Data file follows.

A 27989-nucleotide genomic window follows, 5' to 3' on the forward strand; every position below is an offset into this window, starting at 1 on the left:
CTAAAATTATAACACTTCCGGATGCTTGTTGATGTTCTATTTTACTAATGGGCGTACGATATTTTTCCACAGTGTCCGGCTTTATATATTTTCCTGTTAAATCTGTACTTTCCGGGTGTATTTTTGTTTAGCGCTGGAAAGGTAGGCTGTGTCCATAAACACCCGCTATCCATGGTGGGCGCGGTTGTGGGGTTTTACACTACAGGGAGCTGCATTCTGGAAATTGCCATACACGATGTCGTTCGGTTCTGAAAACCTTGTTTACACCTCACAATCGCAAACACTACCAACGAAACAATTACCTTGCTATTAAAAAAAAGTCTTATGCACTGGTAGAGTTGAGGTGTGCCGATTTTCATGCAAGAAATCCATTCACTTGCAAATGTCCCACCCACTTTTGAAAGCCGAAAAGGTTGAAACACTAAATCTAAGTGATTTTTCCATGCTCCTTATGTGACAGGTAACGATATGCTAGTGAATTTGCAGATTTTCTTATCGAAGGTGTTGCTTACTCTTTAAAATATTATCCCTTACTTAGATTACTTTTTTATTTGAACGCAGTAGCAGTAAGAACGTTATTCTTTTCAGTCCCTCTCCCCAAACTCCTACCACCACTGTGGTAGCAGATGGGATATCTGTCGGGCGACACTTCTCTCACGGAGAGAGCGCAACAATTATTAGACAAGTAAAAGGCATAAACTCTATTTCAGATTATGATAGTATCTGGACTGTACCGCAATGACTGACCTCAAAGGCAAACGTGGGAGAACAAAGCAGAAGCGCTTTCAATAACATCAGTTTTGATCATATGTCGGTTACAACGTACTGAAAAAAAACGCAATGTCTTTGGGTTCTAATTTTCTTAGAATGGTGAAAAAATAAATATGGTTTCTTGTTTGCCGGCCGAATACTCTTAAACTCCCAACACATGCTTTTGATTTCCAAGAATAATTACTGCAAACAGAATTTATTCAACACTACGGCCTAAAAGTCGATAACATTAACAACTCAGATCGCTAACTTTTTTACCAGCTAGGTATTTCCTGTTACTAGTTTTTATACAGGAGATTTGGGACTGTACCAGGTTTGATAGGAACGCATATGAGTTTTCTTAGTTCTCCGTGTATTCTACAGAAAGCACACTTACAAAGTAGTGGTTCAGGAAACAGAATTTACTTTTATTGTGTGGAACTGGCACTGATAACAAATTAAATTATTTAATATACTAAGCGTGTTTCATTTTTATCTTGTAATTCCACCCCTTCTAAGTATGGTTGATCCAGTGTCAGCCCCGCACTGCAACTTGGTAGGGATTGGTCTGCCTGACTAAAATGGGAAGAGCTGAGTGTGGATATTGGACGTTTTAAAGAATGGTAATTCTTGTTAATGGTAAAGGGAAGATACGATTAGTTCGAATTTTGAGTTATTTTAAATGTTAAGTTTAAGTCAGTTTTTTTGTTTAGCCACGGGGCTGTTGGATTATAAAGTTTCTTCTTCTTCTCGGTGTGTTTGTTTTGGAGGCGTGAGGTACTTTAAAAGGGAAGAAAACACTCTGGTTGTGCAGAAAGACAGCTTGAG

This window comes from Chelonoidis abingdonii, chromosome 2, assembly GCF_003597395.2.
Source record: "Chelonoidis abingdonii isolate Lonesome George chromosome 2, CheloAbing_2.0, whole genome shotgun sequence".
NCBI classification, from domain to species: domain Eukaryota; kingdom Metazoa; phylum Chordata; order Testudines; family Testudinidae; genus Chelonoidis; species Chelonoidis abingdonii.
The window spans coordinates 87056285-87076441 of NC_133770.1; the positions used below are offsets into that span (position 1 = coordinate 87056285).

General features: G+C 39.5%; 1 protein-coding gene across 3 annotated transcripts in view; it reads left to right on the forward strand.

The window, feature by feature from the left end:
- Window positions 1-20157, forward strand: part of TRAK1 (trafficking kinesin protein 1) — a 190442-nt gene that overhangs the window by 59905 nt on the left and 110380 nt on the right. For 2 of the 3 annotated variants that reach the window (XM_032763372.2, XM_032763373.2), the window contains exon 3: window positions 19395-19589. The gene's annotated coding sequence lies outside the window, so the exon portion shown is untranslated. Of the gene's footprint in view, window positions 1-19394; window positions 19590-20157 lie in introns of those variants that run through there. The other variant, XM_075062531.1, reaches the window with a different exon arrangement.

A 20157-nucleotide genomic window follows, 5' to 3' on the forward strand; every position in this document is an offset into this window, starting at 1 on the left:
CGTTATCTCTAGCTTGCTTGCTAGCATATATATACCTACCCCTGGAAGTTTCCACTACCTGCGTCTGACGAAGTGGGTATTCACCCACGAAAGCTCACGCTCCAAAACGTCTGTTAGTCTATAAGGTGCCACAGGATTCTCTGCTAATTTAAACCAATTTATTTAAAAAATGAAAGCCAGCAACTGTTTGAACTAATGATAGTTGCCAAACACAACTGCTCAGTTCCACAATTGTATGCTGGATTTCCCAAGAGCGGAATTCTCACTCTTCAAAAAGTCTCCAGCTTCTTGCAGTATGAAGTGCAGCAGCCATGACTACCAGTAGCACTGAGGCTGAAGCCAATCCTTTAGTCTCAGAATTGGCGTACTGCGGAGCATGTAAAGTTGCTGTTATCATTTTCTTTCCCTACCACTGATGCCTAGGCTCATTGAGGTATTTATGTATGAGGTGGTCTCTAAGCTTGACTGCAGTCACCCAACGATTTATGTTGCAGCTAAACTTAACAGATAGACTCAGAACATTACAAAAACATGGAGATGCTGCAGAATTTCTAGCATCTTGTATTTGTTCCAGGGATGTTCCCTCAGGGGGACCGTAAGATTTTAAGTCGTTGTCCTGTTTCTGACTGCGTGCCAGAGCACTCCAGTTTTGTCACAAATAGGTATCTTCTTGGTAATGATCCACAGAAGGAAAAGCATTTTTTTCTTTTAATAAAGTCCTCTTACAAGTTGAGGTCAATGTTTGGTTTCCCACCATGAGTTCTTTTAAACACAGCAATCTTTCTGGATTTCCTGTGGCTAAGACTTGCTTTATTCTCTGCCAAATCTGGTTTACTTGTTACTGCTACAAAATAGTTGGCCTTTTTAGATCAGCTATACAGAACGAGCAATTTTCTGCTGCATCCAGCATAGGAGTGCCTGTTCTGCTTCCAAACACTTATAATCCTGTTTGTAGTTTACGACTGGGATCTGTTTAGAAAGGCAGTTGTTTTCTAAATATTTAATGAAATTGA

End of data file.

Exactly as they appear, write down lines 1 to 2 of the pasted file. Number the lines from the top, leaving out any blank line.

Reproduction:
A 27989-nucleotide genomic window follows, 5' to 3' on the forward strand; every position below is an offset into this window, starting at 1 on the left:
CTAAAATTATAACACTTCCGGATGCTTGTTGATGTTCTATTTTACTAATGGGCGTACGATATTTTTCCACAGTGTCCGGCTTTATATATTTTCCTGTTAAATCTGTACTTTCCGGGTGTATTTTTGTTTAGCGCTGGAAAGGTAGGCTGTGTCCATAAACACCCGCTATCCATGGTGGGCGCGGTTGTGGGGTTTTACACTACAGGGAGCTGCATTCTGGAAATTGCCATACACGATGTCGTTCGGTTCTGAAAACCTTGTTTACACCTCACAATCGCAAACACTACCAACGAAACAATTACCTTGCTATTAAAAAAAAGTCTTATGCACTGGTAGAGTTGAGGTGTGCCGATTTTCATGCAAGAAATCCATTCACTTGCAAATGTCCCACCCACTTTTGAAAGCCGAAAAGGTTGAAACACTAAATCTAAGTGATTTTTCCATGCTCCTTATGTGACAGGTAACGATATGCTAGTGAATTTGCAGATTTTCTTATCGAAGGTGTTGCTTACTCTTTAAAATATTATCCCTTACTTAGATTACTTTTTTATTTGAACGCAGTAGCAGTAAGAACGTTATTCTTTTCAGTCCCTCTCCCCAAACTCCTACCACCACTGTGGTAGCAGATGGGATATCTGTCGGGCGACACTTCTCTCACGGAGAGAGCGCAACAATTATTAGACAAGTAAAAGGCATAAACTCTATTTCAGATTATGATAGTATCTGGACTGTACCGCAATGACTGACCTCAAAGGCAAACGTGGGAGAACAAAGCAGAAGCGCTTTCAATAACATCAGTTTTGATCATATGTCGGTTACAACGTACTGAAAAAAAACGCAATGTCTTTGGGTTCTAATTTTCTTAGAATGGTGAAAAAATAAATATGGTTTCTTGTTTGCCGGCCGAATACTCTTAAACTCCCAACACATGCTTTTGATTTCCAAGAATAATTACTGCAAACAGAATTTATTCAACACTACGGCCTAAAAGTCGATAACATTAACAACTCAGATCGCTAACTTTTTTACCAGCTAGGTATTTCCTGTTACTAGTTTTTATACAGGAGATTTGGGACTGTACCAGGTTTGATAGGAACGCATATGAGTTTTCTTAGTTCTCCGTGTATTCTACAGAAAGCACACTTACAAAGTAGTGGTTCAGGAAACAGAATTTACTTTTATTGTGTGGAACTGGCACTGATAACAAATTAAATTATTTAATATACTAAGCGTGTTTCATTTTTATCTTGTAATTCCACCCCTTCTAAGTATGGTTGATCCAGTGTCAGCCCCGCACTGCAACTTGGTAGGGATTGGTCTGCCTGACTAAAATGGGAAGAGCTGAGTGTGGATATTGGACGTTTTAAAGAATGGTAATTCTTGTTAATGGTAAAGGGAAGATACGATTAGTTCGAATTTTGAGTTATTTTAAATGTTAAGTTTAAGTCAGTTTTTTTGTTTAGCCACGGGGCTGTTGGATTATAAAGTTTCTTCTTCTTCTCGGTGTGTTTGTTTTGGAGGCGTGAGGTACTTTAAAAGGGAAGAAAACACTCTGGTTGTGCAGAAAGACAGCTTGAG